Incorporating basic transportation planning tools in the development of consumer services and program facilities on the front end helps create transportation options that will maximize consumers’ mobility, reduce congestion, conserve fuel, improve air quality and thus promote a healthier environment.

In Massachusetts, recent transportation reform legislation and the Healthy Transportation Compact are just two examples of the Commonwealth’s commitment to ensuring transportation access to services for all its residents.

The Executive Office of Health and Human Services is committed to a healthy transportation policy and sustainable development principles that, within existing resources, ensure access to the most appropriate, safe and cost-effective transportation services for persons with mobility challenges.  In today’s fiscal environment, it is even more critical to actively promote and implement these policies. In addition to state agencies, community providers and consumers themselves play an important role in developing healthy and sustainable transportation options.

The HST Office suggests the following strategies and protocols:

Site location planning – Before establishing, relocating or expanding a program facility make every effort to find sites that are pedestrian and public transit accessible. The vast majority of the Commonwealth’s public transit systems are now accessible to persons with disabilities.

  • Locate facilities within walking distance of residential areas and within the transit service area.
  • Call the local Transit Agency in your area and explain that you are planning a change in your program’s location and would like to get a list of the existing transit/bus routes and any anticipated changes on those routes. If you are told that there are no changes planned at the present time, ask when the next review will occur and to be placed on the notification list for any public hearing or notice.
  • Contact the Regional Planning Agency for your metropolitan area. They will be aware of long-term changes and trends in regional services. They are a good source of information about public transit services as well as local roads and highway projects.
  • Using the public transit route information, look for space that is either on or within ¾ miles of an existing transit route.  If you cannot find a facility located on or within ¾ miles of a fixed route service, ask the transit authority to consider altering its existing routes to serve your proposed facility at their next planned review.  In the meantime try to coordinate with others around your location to establish a shuttle, or look into other agency programs where you might be able to share resources or services.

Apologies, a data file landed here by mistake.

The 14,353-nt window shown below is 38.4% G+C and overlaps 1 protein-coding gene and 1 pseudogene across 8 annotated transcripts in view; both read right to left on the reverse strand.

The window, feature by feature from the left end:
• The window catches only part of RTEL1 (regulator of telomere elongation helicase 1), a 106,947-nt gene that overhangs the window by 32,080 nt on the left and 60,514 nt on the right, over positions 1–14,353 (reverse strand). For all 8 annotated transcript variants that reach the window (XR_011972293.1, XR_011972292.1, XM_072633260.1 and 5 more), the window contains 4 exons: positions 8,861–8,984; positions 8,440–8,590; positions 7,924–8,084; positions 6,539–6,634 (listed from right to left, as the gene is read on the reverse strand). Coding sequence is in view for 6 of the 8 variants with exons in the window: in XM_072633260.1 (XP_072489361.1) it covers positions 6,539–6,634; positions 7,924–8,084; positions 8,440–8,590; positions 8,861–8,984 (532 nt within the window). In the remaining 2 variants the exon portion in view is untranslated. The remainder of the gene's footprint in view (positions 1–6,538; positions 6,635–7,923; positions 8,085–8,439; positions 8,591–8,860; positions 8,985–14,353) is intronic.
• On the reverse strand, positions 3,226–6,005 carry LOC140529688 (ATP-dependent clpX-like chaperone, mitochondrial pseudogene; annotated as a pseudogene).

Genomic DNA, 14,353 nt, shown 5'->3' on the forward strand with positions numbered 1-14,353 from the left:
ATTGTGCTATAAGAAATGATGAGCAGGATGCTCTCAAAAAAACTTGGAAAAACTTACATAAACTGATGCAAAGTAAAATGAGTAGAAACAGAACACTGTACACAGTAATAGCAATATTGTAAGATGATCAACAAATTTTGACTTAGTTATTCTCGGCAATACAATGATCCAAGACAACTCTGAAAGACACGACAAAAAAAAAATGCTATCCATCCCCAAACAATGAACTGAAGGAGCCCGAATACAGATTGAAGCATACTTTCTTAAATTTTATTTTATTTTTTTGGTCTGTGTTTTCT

• If the building is not on an existing transit route, ask the Transit Authority if there are any barriers to the establishment of a route that would serve your facility (e.g., is there adequate space to maneuver a bus and/or paratransit vehicle?)
  • For paratransit vehicles or agency contract vehicles serving a site, you must ensure that there is a safe and accessible area available for vehicles to load and discharge consumers and for the consumers to enter and exit the site.

Consumer Intake Process – Consider the consumer’s transportation needs and options before developing a service plan.  Look for services that are within the consumer’s local community, ideally within walking distance and/or accessible to public transit.

  • Find out if the consumer lives on or within ¾ miles of an existing public transit route.
  • Also, find out if the consumer has ever received any travel training for using public transportation and if not, determine if the consumer would be a good candidate for travel training.
  • Determine what, if any, equipment needs the consumer has in transit (e.g., wheelchair, oxygen, etc.)
  • Authorize trip sharing with paratransit riders and consumers from other agencies, whenever clinically appropriate.
  • Consider the travel time and cost implications when identifying services not within the consumer’s local community or accessible by public transit.

Program scheduling – Especially for human service programs that have specialized transportation services, it is helpful to be flexible on program start and end times (peak hours are generally 7 to 9 AM and 3 to 5 PM) to minimize peak travel demand and congestion. Try to coordinate with other local programs to facilitate sequential and shared use of vehicles.  This coordination also helps facilitate a more organized and timely response when facilities close early due to snow emergencies

Consumer Contracted Transportation – Information & Technical Assistance – For more information, visit EOHHS Human Service Transportation Office website at: or email

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This information is provided by EOHHS Human Service Transportation Office.